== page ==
This site uses cookies to ensure the best viewing experience for our readers.
Israeli tech advocate warns sector is leaving rest of society behind

Forecasts 2021

Israeli tech advocate warns sector is leaving rest of society behind

While record investments are a testimony to the country’s resolve, opportunities for digital transformation were squandered, says Start-Up Nation Central exec

CTech | 21:35  28.12.2020
"This year surprised us all. It was a crazy year. Had you told me in March that we would end the year with $10 billion worth of VC investments I wouldn't have believed it," Uri Gabai, Co-General Manager at Start-Up Nation Central told Hagar Ravet of Calcalist during the Calcalist, Bank Hapoalim and Psgaot’s 2021 Forecast Conference.

We thought that we would see a lot less money flow into Israeli tech in 2020 and that did not happen.

"The scope of the investments is a testament to the resolve of Israeli tech and its ability to reinvent itself and change its operational models. On the one hand, when you look at the global landscape you see that this crisis accelerated processes that were already playing out at a very fast pace, as well as the move into tech. Technology is changing sectors and industries and coronavirus has given this a massive boost. When we are all home and you can’t move biological bodies around, you can move computer bits, and that made the entire world virtual. And of course, Israeli tech, which is built on software and is very strong in these worlds, received a big boost. Nevertheless, there are several warning signs that shouldn't be ignored. We are mainly concerned with the drop in investments in early stage companies because those are the seeds that will become successful companies in a few years and losing them at this stage could be dangerous."

Uri Gabai, Co-General Manager at Start-Up Nation Central. Photo: Courtesy Uri Gabai, Co-General Manager at Start-Up Nation Central. Photo: Courtesy Uri Gabai, Co-General Manager at Start-Up Nation Central. Photo: Courtesy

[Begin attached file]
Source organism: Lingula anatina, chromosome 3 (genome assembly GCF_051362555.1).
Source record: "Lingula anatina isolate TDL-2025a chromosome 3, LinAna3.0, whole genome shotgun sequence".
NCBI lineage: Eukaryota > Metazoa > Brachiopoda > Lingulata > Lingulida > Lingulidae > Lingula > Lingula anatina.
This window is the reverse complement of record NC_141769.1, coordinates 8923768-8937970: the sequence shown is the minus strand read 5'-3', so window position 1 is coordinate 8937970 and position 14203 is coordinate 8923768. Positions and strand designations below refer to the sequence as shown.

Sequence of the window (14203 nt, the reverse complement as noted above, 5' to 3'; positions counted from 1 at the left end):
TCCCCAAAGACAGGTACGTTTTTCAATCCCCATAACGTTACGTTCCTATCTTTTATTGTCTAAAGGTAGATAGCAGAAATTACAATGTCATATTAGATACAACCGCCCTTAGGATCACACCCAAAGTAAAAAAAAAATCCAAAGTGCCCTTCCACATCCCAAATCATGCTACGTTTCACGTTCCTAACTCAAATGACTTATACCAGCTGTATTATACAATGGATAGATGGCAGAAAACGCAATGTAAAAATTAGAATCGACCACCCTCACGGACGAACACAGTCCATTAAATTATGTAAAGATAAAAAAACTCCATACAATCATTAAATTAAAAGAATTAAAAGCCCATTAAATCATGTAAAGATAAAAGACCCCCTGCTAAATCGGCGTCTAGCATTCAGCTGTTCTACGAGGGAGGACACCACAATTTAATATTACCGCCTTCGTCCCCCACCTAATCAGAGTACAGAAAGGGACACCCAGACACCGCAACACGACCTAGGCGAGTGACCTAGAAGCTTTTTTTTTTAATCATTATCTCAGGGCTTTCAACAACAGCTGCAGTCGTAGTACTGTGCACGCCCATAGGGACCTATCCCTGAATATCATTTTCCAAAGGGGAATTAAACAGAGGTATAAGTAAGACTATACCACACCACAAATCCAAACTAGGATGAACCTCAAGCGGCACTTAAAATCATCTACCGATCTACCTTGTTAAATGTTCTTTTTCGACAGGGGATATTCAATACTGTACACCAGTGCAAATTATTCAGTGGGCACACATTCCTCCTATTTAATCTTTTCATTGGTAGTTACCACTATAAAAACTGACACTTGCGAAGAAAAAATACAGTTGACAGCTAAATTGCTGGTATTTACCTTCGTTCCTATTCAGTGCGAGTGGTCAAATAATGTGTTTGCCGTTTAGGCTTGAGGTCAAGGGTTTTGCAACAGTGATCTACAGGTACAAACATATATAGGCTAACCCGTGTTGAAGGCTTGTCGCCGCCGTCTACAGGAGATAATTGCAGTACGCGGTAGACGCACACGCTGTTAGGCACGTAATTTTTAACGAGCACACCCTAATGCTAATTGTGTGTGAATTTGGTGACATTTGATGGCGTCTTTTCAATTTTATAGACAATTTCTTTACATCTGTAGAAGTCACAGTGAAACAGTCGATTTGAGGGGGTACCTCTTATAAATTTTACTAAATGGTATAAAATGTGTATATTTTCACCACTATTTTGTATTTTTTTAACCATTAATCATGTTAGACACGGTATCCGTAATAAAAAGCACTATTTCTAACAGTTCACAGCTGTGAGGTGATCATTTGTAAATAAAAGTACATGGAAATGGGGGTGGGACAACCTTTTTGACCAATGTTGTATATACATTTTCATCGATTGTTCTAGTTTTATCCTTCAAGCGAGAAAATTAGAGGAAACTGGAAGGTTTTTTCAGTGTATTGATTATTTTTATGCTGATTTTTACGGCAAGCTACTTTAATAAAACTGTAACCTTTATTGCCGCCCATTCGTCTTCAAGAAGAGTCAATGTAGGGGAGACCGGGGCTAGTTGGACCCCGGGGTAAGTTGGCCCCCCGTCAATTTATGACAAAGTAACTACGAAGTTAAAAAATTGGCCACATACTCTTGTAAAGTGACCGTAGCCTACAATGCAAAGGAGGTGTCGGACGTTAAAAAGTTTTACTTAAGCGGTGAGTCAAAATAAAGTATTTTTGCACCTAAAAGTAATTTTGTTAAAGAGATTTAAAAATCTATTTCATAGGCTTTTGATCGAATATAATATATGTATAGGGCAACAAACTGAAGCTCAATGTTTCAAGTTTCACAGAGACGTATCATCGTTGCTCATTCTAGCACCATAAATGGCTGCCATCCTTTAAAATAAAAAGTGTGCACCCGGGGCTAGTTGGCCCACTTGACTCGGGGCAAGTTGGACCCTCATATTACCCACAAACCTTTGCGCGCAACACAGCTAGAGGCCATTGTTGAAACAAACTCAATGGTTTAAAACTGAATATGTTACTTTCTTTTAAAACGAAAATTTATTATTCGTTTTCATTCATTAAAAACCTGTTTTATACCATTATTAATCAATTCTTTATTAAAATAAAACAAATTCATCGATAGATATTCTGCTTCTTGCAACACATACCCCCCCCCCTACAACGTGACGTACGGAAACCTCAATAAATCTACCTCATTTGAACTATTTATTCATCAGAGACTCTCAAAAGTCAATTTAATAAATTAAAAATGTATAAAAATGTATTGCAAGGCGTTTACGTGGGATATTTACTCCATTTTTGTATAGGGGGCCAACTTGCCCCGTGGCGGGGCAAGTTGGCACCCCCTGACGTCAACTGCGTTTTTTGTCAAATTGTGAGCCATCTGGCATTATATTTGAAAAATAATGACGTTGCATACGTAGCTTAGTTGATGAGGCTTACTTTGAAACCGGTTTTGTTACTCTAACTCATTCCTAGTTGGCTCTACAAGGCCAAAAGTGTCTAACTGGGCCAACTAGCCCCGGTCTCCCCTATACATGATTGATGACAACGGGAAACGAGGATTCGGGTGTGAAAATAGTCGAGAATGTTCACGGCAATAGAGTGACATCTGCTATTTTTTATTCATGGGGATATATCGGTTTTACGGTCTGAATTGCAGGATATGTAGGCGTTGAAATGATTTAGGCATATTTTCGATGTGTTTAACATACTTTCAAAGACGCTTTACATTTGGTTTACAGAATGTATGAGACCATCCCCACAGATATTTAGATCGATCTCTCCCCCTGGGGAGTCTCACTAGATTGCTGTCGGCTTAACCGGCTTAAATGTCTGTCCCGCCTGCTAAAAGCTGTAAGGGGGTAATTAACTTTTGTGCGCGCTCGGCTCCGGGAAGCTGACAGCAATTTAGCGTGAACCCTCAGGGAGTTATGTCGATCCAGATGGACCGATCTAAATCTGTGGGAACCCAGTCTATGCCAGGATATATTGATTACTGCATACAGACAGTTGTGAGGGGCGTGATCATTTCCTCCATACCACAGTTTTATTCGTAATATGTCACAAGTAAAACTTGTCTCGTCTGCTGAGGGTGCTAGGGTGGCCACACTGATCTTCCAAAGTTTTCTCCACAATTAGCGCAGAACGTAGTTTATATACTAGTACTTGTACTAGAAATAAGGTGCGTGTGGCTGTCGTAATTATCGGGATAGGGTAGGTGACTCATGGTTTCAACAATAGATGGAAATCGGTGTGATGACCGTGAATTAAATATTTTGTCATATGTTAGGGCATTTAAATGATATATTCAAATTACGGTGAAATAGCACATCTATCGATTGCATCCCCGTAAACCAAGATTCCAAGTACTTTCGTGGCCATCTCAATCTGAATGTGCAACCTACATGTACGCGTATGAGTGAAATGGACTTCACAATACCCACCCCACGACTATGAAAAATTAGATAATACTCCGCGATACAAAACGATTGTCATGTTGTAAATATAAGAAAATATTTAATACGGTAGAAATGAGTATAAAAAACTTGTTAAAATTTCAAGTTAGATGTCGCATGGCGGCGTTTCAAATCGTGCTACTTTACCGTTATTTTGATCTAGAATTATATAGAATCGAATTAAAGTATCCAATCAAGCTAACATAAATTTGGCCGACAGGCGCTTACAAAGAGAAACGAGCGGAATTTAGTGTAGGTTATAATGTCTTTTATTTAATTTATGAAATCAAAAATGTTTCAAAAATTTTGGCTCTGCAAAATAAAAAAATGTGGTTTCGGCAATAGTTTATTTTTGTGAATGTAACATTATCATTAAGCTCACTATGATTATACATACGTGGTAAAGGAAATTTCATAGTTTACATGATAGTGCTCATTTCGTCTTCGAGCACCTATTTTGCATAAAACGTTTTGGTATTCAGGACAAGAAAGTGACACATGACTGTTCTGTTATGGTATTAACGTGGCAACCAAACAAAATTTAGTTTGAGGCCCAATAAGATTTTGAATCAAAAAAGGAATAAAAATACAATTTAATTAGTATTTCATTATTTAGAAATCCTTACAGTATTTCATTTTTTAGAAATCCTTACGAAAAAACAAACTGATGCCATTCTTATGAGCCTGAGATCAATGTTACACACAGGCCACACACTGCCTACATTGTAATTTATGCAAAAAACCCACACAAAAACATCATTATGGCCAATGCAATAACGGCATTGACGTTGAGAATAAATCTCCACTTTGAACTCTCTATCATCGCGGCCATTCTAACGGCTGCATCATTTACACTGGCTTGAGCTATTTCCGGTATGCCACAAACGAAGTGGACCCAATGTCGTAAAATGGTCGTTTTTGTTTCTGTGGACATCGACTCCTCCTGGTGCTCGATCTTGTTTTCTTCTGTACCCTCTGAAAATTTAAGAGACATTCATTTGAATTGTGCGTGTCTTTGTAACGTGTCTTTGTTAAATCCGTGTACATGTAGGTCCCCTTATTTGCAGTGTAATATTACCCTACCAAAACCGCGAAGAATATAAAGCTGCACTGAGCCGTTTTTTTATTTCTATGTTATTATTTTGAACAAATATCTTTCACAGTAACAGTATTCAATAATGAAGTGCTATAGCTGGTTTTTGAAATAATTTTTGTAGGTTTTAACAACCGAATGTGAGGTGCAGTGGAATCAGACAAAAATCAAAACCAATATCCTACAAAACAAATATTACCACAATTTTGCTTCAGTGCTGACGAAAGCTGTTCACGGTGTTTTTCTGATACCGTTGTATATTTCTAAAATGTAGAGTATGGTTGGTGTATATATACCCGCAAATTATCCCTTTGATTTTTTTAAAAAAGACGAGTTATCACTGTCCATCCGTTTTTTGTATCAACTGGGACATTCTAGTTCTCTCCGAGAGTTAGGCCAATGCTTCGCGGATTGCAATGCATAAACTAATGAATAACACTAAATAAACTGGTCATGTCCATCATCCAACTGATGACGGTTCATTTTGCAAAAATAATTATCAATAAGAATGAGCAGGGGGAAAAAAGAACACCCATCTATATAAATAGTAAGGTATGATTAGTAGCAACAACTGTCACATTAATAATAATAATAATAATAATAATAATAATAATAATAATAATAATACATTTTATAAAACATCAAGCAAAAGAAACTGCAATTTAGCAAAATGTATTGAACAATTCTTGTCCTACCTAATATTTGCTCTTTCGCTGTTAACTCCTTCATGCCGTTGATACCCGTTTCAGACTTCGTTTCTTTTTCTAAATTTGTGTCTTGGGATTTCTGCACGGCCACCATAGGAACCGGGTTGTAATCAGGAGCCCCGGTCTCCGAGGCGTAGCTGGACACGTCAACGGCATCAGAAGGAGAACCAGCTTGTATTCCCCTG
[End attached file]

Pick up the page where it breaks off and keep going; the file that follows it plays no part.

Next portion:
Other than the negative factor which you mentioned, there is also something else that isn't talked about as much and is only now being noticed. Israel's tech industry may have reached 2021 in a good state, but there were also expectations that the start-up nation would deal better with the digital transformation and things like remote learning and even the cyberattacks that we are experiencing.

"Undoubtedly. The gap between the tech sector, which is surging ahead, and the rest of the economy and Israeli society, which isn't moving at the same pace, is a phenomenon we have identified and pointed out in the past and this year was especially prominent. We had an opportunity that we squandered as a country, to take this industry and its capabilities to reinvent ourselves and pivot and solve these challenges in the digital world.

"Education is one of the most frustrating sectors. We already knew in May that we would be learning remotely in September and that Zoom provides a very limited solution. We had five months to prepare with this industry and that didn't happen. We also didn't fare any better than other countries when it came to digital health and remote healthcare. There is a warning sign here which we must pay attention to. Part of this is the result of the weakness of the political system, which is occupied with whether there will or won't be elections, rather than linking the engine of innovation, one of the best in the world, to the needs of Israeli society. Hopefully, we can do a better job making this connection in 2021."

Over recent weeks and months, we are seeing a lot fewer M&A deals in Israeli tech and a lot more IPOs, including in Tel Aviv. Is this due to the constraints of Covid-19 or a new trend?

"We are seeing the acceleration of processes. The Tel Aviv Stock Exchange should reflect the Israeli economy, which includes the tech sector that is displaying very strong growth. It is true that many Israeli companies are targeting Nasdaq and don't aim for the Israeli exchange, but small and medium-sized companies that are seeking a channel to go public can find a solution in the Tel Aviv Stock Exchange. This is part of the maturation of Israeli tech and a welcome trend. We would have arrived at this stage either way, but Covid-19 accelerated these processes. This presents an excellent opportunity, as is the entrance of institutional investors into tech. When you look at the global markets you can see that tech and innovation will set the tone in the 21st century. I'm really happy that 2020 connected those dots and the expectation is that we will see more Israeli companies growing organically in Israel and not just seeking an exit."

share on facebook share on twitter share on linkedin share on whatsapp share on mail

TAGS